Could you imagine what Jesus’ ministry would have looked like if after giving “The Sermon on the Mount” he immediately checked social media to see how many retweets he got, or if #beatitudes was trending?
Or, before riding into Jerusalem on a donkey, he sat down with his creative team to map out exactly how to create a moment people would remember for thousands of years. (#TriumphalEntry, anyone?)
I wonder what opinion polls would have looked like after the crucifixion … or a big throw down with Pharisees … or a mass healing session. What if he healed certain people more than others because data showed healing someone with leprosy went viral (heh, viral) faster than healing the blind?
If Jesus had built the direction, branding, ideology of his earthly work around any of those things, I wonder if Christianity would exist at all today. Yes, I understand that Christ was the very Son of God, but I’m not speaking to that reality in this post, I’m simply saying this: There was one thing conspicuously absent from everything Jesus did … attention to public opinion.
"Everything is flourishing. So, I’m needing to focus."
by Url Scaramanga
On Wednesday Mark Driscoll announced his resignation from the presidency of the Acts 29 church planting network. The same day leaders from The Gospel Coalition said they received a letter from Driscoll announcing his resignation from the group's leadership council.
In a statement released by Driscoll, he made it clear that no one asked him to resign and that he will continue to support both Acts 29 and The Gospel Coalition. No conflict or controversy was behind his decision. Rather, says Driscoll, "I'm transitioning for no other reason than I find myself at the end of my tether with time and energy."
It was announced that Matt Chandler will assume the presidency of Acts 29, and the group's headquarters will move from Seattle to Dallas. Driscoll will remain on the board.
A conversation about work, mission, and why some Christians throw "crap" parties.
interview by Skye Jethani
Last year Rob Bell made waves with his book Love Wins which he describes as "a book about heaven, hell, and the fate of every person who has ever lived." The waves became a tsunami when John Piper tweeted "Farewell, Rob Bell" and dismissed him as a heretic. Agree or disagree with his point of view, Bell knows how to stir conversation. And there is one thing about Love Wins we cannot dismiss- how we think about the future shapes how we live in the present.
I've had the benefit of interviewing Bell a number of times and have always found him thoughtful, gracious, and genuine in his pursuit of Christ. He was kind enough to talk to me once again--this time about his decision to leave his church, the lost theology of vocation, and how our view of the end of the world impacts the way we think about our work today.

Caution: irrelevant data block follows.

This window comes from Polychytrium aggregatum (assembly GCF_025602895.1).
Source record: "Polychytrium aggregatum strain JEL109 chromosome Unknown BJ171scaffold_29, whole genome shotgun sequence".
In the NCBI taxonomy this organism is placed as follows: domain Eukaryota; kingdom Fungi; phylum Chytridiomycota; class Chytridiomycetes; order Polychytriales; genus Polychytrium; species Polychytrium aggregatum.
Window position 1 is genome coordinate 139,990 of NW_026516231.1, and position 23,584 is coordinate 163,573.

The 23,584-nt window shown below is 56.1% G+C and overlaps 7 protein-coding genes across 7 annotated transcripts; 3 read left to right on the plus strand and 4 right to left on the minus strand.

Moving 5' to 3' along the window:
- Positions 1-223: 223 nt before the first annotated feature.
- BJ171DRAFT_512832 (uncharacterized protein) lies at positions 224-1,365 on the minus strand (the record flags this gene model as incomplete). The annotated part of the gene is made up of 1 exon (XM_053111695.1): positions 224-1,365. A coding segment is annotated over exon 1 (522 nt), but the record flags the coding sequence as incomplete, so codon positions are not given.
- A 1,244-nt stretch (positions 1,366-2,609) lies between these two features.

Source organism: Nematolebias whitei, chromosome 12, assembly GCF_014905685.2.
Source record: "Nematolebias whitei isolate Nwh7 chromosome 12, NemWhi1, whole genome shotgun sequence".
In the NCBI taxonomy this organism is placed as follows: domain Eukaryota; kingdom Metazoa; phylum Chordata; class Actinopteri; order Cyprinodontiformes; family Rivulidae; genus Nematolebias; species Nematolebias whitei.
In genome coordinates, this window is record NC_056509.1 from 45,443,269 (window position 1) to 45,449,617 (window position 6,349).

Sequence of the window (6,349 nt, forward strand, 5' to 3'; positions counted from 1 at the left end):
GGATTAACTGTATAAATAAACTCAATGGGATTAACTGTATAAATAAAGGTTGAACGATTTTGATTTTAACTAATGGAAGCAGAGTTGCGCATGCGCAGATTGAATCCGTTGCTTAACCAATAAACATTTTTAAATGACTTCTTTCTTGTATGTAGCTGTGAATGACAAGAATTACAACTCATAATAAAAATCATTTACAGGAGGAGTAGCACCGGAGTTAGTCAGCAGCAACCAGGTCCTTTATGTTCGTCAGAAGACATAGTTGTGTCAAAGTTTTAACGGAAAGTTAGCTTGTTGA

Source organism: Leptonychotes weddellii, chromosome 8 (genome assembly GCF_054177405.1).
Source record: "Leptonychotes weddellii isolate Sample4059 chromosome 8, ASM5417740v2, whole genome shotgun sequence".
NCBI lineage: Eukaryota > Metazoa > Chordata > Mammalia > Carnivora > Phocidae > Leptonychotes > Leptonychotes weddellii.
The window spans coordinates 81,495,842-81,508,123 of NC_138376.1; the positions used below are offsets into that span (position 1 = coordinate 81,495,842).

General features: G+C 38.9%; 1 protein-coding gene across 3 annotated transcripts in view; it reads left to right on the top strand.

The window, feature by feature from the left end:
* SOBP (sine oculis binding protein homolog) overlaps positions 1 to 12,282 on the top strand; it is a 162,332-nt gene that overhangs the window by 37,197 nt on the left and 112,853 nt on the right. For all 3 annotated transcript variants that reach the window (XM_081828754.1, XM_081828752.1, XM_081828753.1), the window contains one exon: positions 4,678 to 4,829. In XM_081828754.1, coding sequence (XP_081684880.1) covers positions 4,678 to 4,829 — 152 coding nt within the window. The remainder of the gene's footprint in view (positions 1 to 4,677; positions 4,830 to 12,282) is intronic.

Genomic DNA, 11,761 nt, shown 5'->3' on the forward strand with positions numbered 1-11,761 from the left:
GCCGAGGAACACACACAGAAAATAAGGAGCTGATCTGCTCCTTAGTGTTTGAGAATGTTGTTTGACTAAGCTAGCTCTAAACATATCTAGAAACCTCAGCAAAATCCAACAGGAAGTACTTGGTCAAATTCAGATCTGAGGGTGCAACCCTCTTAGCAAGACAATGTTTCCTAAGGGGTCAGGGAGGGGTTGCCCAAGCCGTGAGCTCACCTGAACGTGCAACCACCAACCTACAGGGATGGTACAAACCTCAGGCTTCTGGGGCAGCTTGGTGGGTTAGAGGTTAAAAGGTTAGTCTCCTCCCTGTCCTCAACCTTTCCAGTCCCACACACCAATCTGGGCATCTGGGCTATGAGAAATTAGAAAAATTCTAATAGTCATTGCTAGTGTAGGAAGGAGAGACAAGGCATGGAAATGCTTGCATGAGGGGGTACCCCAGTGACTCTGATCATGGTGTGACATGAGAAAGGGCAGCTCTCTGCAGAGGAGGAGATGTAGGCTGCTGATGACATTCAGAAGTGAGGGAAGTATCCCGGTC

Skye: Apart from ministry, Christians talk very little about "callings." What do you attribute this to?
Rob: The problem goes back to how you read the Bible. A lot of Christians have been taught a story that begins in chapter 3 of Genesis, instead of chapter 1. If your story doesn't begin in the beginning, but begins in chapter 3, then it starts with sin, and so the story becomes about dealing with the sin problem. So Jesus is seen as primarily dealing with our sins. Which is all true, but it isn't the whole story and it can lead people into all kinds of despair when it comes to understanding just why we're here.
As a pastor, I have authority in my community. But authority is not really what I want. What I really want is influence.
Authority is the ability to get people to do what I think they should do. Influence, however, is the ability to move people to want to do what they need to do.
Here’s what I know from Scripture: Pastors/elders/overseers have authority in the local community. Hebrews 13:17 encourages us all to “Obey your spiritual leaders and do what they say. Their work is to watch over your souls, and they are accountable to God.” First Thessalonians 5:12-13 says, “Dear brothers and sisters, honor those who are your leaders in the Lord’s work. They work hard among you and give you spiritual guidance. Show them great respect and wholehearted love because of their work.” Of course, this isn’t carte blanche for church leaders to have control over every aspect of peoples’ lives, though I bet you have met some leaders who’d like to think so.
Jesus pointed us toward the correct use of authority, both in His strong-yet-compassionate example and in His admonition that we lead through serving and avoid using authority in an “authoritarian” way (Mark 10:42-43).
As we continue our exploration of pastoral authority, the theme for the upcoming issue of Leadership Journal, it's worth our time to look at the ultimate authority. In this video John Piper interviews Rick Warren about the sovereignty of God.
Pastor. In the eight years since this label first applied to me, it has been fascinating to notice who uses it and who doesn’t. The church that first entrusted the title to me was suburban, predominately white, and largely middle-aged. As a twenty-something associate pastor, I was mostly referred to by my first name. The lack of a title before my name suited me fine. At the time I was coming to grips with being a pastor and, frankly, the idea of regularly being identified as such by people ten to twenty years my senior was frightening.